The easiest and safest way to travel? By delving into a book, of course, and letting the story take you away. To that end, I present to you this opportunity to visit 2010 China via Crystal Z Lee’s new novel. Enjoy the interview with, then read on to learn about the book and for a chance to win a free copy.
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Love and Other Moods is a coming-of-age story set in contemporary China, about falling in love, learning to adult, finding strength, and discovering one’s place in the world.
Naomi Kita-Fan uproots her life from New York to China when her fiancé’s company transfers him to Shanghai. After a disastrous turn of events, Naomi finds herself with no job, no boyfriend, and nowhere to live in a foreign country.
Amidst the backdrop of Shanghai welcoming millions of workers and visitors to the 2010 World Expo, we meet a tapestry of characters through Naomi: Joss Kong, a Shanghai socialite who leads an enviable life, but must harbor the secrets of her husband, Tay Kai Tang. Logan Hayden, a womanizing restaurateur looking for love in all the wrong places. Pan Jinsung and Ouyang Zhangjie, a silver-aged couple struggling with adapting to the ever-changing faces of their city. Dante Ouyang, who had just returned to China after spending years overseas, must choose between being filial and being in love. All their dreams and aspirations interweave within the sprawling web of Shanghai.
This multilayered novel explores a kaleidoscope of shifting relationships—familial friction, amorous entanglements, volatile friendships—in one of the most dynamic metropolises of the twenty-first century.
An interview with Crystal Z Lee
Why Shanghai? Why was the novel set in this city?
I adore rom-coms, in books and in films. But it bothered me that the majority of romantic stories I read or watched growing up were almost always with the same American or European backdrop. Sure, Paris or Rome will always be iconic cities of love, but I believe Shanghai, Taipei, or Tokyo can be just as romantic. In Love and Other Moods, the city of Shanghai itself can be seen as one of the central characters.
Introduce us to Naomi Kita-Fan.
The main character of Love and Other Moods is Naomi Kita-Fan, a Japanese-Taiwanese-American who moves from New York to Shanghai with her fiance. Her wedding dreams are soon dashed and she must learn to step out of her comfort zone. This is a coming-of-age story, so we journey with Naomi as she experiences growing pains, discovers her place in the world, and along the way, fall in love.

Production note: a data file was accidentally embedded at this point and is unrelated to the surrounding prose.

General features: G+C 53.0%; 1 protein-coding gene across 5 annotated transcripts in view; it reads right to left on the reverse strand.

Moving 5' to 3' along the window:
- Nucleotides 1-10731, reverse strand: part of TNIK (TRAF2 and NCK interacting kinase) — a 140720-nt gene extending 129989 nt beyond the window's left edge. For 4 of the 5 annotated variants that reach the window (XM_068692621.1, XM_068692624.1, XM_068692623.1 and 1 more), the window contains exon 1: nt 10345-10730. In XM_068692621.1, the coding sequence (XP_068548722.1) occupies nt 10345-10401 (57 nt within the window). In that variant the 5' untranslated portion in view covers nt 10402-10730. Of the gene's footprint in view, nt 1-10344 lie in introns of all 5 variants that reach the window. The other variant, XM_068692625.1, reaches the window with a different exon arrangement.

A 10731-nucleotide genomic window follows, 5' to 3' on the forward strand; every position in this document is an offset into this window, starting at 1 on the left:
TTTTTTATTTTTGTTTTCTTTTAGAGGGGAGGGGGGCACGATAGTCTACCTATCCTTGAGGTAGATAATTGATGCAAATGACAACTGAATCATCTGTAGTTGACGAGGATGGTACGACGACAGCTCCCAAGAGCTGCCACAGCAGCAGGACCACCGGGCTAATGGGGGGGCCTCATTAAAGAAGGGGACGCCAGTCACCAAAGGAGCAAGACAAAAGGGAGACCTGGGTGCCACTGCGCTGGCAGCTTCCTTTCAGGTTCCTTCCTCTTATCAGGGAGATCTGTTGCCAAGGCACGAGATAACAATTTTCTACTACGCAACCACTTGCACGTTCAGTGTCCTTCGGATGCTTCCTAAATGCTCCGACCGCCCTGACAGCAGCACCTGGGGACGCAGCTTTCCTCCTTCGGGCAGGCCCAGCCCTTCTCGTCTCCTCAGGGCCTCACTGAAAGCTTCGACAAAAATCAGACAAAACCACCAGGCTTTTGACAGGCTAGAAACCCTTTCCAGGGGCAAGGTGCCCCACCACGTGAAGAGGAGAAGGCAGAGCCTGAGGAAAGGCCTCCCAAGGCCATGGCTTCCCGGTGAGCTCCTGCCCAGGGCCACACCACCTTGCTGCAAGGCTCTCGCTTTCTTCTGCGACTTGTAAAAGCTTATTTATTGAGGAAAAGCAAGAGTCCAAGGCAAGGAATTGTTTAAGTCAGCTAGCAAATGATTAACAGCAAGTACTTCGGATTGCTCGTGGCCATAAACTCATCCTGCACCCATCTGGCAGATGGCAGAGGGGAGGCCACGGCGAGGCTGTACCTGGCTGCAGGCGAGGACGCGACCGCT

What were some inspirations behind Naomi’s character development?
We meet Naomi when she is in her early twenties and embarking on a new chapter of her life in an entirely foreign country. But the adventure is off to a rocky start when things don’t pan out as planned. I think personal growth happens most often when we’re thrown into unchartered waters. That’s what happens to Naomi. At the same time she’s adapting to her new environment, issues from her past continue to confront and haunt her. She struggles with juggling the balance between forging ahead and letting go of regrets. I think that’s something most of us can relate to.
Why did you decide to write the story in multiple third-person point-of-views?
I struggled whether to write the novel this way, but ultimately I wanted this book to mirror a city, with viewpoints from the multitude of characters you would meet in a sprawling metropolis. Therefore, in Love and Other Moods, there are POVs from the expats, the Shanghainese socialites, the corporate executives, the working class, the entrepreneurs, the doorman, the maid, the millennials, the aging parents. To me, all of their perspectives are essential to the story, and is what makes a city like Shanghai come alive.
If you were to write a spin-off about a side character, which would you pick?
If I were the reader, I’d love to hear the backstory of Naomi’s parents, Reina Kita and Wesley Fan. Or hear about Trina Akersten’s adoption story in Taiwan. Those are two spin-offs I might develop one day.
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